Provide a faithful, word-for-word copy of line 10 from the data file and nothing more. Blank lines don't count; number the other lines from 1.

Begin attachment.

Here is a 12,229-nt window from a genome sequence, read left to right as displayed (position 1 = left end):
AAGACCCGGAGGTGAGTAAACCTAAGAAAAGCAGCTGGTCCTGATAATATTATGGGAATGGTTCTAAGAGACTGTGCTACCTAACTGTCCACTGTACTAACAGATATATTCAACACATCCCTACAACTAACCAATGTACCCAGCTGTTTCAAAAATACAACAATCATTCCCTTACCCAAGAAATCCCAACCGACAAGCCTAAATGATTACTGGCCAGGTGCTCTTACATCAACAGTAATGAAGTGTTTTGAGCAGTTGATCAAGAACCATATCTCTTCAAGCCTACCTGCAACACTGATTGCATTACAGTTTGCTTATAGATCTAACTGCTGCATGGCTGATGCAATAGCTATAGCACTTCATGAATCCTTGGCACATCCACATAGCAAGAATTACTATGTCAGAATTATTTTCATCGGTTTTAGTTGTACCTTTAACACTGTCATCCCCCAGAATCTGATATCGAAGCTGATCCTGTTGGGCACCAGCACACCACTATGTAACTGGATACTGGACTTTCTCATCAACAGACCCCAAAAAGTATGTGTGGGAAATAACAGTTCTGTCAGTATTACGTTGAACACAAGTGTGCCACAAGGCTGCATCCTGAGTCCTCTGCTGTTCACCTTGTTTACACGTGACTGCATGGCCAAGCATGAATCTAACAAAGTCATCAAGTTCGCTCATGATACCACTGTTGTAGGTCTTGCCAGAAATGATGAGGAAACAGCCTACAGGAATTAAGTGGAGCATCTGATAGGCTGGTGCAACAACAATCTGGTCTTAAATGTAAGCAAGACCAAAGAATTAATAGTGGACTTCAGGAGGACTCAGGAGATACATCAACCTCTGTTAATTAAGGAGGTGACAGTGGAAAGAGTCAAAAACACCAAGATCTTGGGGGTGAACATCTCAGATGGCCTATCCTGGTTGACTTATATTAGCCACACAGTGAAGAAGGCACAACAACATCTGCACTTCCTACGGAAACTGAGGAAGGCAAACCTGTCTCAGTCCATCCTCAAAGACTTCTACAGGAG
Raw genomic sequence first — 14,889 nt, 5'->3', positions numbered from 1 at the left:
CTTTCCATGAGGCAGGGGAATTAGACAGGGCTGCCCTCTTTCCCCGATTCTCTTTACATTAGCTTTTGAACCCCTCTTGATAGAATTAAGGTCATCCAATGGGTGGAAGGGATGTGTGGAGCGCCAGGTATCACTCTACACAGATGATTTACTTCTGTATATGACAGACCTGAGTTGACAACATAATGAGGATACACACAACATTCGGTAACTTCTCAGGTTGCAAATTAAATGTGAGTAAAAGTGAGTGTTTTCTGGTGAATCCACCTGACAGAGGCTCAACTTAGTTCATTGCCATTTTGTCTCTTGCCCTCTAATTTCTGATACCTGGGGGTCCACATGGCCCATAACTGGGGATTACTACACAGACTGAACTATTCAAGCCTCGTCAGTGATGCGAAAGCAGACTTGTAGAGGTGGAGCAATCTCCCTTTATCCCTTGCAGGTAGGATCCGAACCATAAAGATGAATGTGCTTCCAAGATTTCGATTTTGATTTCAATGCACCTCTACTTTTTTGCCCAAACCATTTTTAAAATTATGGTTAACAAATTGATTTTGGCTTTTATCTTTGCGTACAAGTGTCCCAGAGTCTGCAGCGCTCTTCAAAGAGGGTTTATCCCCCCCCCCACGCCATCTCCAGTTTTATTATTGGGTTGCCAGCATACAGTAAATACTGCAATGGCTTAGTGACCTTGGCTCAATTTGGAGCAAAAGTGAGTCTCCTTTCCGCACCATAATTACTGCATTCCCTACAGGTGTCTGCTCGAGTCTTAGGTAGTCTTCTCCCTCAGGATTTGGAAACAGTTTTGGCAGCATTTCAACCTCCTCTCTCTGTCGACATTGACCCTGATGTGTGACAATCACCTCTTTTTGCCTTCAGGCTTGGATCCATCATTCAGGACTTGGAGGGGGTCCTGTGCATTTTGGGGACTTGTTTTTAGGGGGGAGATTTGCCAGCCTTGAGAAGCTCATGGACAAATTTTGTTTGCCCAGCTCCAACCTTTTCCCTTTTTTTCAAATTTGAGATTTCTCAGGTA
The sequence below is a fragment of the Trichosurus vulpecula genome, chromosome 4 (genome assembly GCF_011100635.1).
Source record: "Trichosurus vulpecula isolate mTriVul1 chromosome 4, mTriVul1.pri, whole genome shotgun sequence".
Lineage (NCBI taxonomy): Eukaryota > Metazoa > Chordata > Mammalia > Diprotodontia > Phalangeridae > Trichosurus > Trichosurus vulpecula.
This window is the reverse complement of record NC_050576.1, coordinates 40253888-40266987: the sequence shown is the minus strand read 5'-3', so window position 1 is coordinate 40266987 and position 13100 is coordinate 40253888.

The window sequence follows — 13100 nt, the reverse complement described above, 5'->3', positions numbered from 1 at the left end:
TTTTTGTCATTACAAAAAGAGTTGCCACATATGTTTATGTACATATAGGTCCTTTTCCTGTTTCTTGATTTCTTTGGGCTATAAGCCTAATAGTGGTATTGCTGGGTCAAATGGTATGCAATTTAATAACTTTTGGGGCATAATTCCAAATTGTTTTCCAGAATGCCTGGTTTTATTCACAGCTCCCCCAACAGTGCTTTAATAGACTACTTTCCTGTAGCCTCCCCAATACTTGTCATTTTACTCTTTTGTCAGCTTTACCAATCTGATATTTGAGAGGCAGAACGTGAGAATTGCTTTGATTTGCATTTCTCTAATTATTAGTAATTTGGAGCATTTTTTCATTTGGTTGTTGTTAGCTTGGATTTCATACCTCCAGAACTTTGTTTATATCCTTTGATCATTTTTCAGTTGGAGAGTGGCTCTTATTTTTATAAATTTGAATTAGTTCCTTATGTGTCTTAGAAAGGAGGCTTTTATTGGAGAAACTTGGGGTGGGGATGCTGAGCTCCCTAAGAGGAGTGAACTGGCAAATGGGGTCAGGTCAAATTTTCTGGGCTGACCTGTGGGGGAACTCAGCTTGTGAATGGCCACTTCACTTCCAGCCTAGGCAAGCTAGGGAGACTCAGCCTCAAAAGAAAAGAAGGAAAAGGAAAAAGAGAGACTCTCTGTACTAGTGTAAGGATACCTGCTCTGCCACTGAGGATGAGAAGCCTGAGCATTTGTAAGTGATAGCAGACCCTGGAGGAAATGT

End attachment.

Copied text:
TTTTTGTCATTACAAAAAGAGTTGCCACATATGTTTATGTACATATAGGTCCTTTTCCTGTTTCTTGATTTCTTTGGGCTATAAGCCTAATAGTGGTATTGCTGGGTCAAATGGTATGCAATTTAATAACTTTTGGGGCATAATTCCAAATTGTTTTCCAGAATGCCTGGTTTTATTCACAGCTCCCCCAACAGTGCTTTAATAGACTACTTTCCTGTAGCCTCCCCAATACTTGTCATTTTACTCTTTTGTCAGCTTTACCAATCTGATATTTGAGAGGCAGAACGTGAGAATTGCTTTGATTTGCATTTCTCTAATTATTAGTAATTTGGAGCATTTTTTCATTTGGTTGTTGTTAGCTTGGATTTCATACCTCCAGAACTTTGTTTATATCCTTTGATCATTTTTCAGTTGGAGAGTGGCTCTTATTTTTATAAATTTGAATTAGTTCCTTATGTGTCTTAGAAAGGAGGCTTTTATTGGAGAAACTTGGGGTGGGGATGCTGAGCTCCCTAAGAGGAGTGAACTGGCAAATGGGGTCAGGTCAAATTTTCTGGGCTGACCTGTGGGGGAACTCAGCTTGTGAATGGCCACTTCACTTCCAGCCTAGGCAAGCTAGGGAGACTCAGCCTCAAAAGAAAAGAAGGAAAAGGAAAAAGAGAGACTCTCTGTACTAGTGTAAGGATACCTGCTCTGCCACTGAGGATGAGAAGCCTGAGCATTTGTAAGTGATAGCAGACCCTGGAGGAAATGT